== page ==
Unicast is a one-to one connection between the client and the server. Unicast uses IP delivery methods such as Transmission Control Protocol (TCP) and User Datagram Protocol (UDP), which are session-based protocols. When a Windows Media Player client connects using unicast to a Windows Media server, that client has a direct relationship to the server. Each unicast client that connects to the server takes up additional bandwidth. For example, if you have 10 clients all playing 100-kilobits per second (Kbps) streams, those clients as a group are taking up 1,000 Kbps. If you have only one client playing the 100 Kbps stream, only 100 Kbps is being used.
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Multicast is a true broadcast. The multicast source relies on multicast-enabled routers to forward the packets to all client subnets that have clients listening. There is no direct relationship between the clients and Windows Media server. The Windows Media server generates an .nsc (NetShow channel) file when the multicast station is first created. Typically, the .nsc file is delivered to the client from a Web server. This file contains information that the Windows Media Player needs to listen for the multicast. This is similar to tuning into a station on a radio. Each client that listens to the multicast adds no additional overhead on the server. In fact, the server sends out only one stream per multicast station. The same load is experienced on the server whether only one client or 1,000 clients are listening
Important: Multicast on the Internet is generally not practical because only small sections of the Internet are multicast-enabled. Multicast in corporate environments where all routers are multicast-enabled can save quite a bit of bandwidth.
Using Multicast addressing to limit WAN traffic
The DACS and Model Builder can be used to limit the amount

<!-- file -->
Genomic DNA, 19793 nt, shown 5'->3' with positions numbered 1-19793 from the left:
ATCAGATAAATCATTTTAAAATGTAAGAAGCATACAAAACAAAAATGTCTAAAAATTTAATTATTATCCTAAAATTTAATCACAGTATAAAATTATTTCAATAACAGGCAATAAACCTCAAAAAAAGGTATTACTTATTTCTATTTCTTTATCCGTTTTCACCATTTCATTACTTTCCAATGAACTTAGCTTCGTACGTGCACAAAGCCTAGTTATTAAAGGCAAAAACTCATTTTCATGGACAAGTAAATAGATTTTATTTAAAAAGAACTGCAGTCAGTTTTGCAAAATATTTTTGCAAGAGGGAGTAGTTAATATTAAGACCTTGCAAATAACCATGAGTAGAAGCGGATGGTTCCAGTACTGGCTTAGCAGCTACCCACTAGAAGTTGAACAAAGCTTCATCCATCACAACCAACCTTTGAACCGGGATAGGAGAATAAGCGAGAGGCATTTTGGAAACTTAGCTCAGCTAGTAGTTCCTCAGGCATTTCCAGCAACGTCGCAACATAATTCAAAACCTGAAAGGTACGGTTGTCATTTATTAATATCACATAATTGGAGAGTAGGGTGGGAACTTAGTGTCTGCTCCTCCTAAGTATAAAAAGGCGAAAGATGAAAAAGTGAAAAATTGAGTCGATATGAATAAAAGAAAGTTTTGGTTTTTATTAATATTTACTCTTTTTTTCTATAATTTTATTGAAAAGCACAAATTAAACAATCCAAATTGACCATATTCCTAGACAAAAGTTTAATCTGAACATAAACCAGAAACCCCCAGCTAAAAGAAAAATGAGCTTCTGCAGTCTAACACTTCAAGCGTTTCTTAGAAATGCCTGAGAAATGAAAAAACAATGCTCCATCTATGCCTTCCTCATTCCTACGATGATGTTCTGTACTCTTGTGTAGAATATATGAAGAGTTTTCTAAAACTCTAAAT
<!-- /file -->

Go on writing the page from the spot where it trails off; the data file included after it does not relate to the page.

of traffic that would be put out over a wide area network.
This is useful if you have a facility with several systems
and not all of the voice traffic needs to go out over the
WAN. Voice traffic can consume quite a bit of bandwidth (64
Kbits/sec per mulaw or 16 Kbits/sec per CVSD voice stream)
and unecessary voice streams on a WAN could cause potential
The idea is really quite simple, voice streams passed
through the router onto the WAN will have DIS exercise
numbers corresponding to multicast groups that are in use
all across the WAN. For local voice traffic multicast groups
are formed locally but no IGMP reports are submitted to the
router for these groups, therefore they never get passed
through. The DACS on the local network however can process
these packets and permit voice communications.
The DIS exercise number is used as a discriminator to
determine if voice is passed over the WAN. For radios having
DIS exercise numbers below the cutoff point, IGMP reports
are submitted, for radios having DIS exercise numbers above
the cutoff point no IGMP reports are published.
A unicast packet is the complete opposite: one machine is
talking to only one other machine. All TCP connections are
unicast, since they can only have one destination host for
each source host. UDP packets are almost always unicast too,
though they can be sent to the broadcast address so that
they reach every single machine in some cases.
A multicast packet is from one machine to one or more. The
difference between a multicast packet and a broadcast packet
is that hosts receiving multicast packets can be on
different LANs, and that each multicast data-stream is only
transmitted between networks once, not once per machine on
the remote network. Rather than each machine connecting to a
video server, the multicast data is streamed per-network,
and multiple machines just listen-in on the multicast data
once it's on the network.